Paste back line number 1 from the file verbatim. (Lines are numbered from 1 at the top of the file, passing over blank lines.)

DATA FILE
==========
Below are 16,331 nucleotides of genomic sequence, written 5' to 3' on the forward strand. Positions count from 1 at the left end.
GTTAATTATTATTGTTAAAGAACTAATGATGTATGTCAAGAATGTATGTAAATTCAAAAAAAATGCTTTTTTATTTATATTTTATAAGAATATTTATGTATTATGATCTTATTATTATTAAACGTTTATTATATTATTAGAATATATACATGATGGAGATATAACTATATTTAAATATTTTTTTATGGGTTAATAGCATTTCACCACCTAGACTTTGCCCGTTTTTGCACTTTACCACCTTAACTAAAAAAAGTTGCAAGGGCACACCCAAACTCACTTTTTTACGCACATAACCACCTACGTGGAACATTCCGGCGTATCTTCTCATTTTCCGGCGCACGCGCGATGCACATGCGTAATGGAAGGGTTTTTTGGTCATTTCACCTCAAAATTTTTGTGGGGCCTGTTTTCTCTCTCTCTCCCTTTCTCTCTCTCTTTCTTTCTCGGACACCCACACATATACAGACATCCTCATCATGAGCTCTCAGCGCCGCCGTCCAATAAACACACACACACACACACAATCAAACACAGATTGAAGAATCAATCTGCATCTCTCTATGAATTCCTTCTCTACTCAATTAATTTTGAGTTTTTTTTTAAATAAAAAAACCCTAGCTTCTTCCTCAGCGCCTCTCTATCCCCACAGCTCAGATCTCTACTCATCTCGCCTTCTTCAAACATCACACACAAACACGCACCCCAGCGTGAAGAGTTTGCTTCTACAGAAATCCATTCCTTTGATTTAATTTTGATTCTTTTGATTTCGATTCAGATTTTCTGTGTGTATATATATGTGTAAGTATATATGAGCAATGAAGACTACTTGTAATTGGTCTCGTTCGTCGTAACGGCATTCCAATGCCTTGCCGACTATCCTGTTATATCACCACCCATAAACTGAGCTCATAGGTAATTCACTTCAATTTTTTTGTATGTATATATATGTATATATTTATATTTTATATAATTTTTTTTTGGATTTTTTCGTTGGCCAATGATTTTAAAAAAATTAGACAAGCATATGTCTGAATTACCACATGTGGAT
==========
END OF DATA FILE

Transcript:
Below are 16,331 nucleotides of genomic sequence, written 5' to 3' on the forward strand. Positions count from 1 at the left end.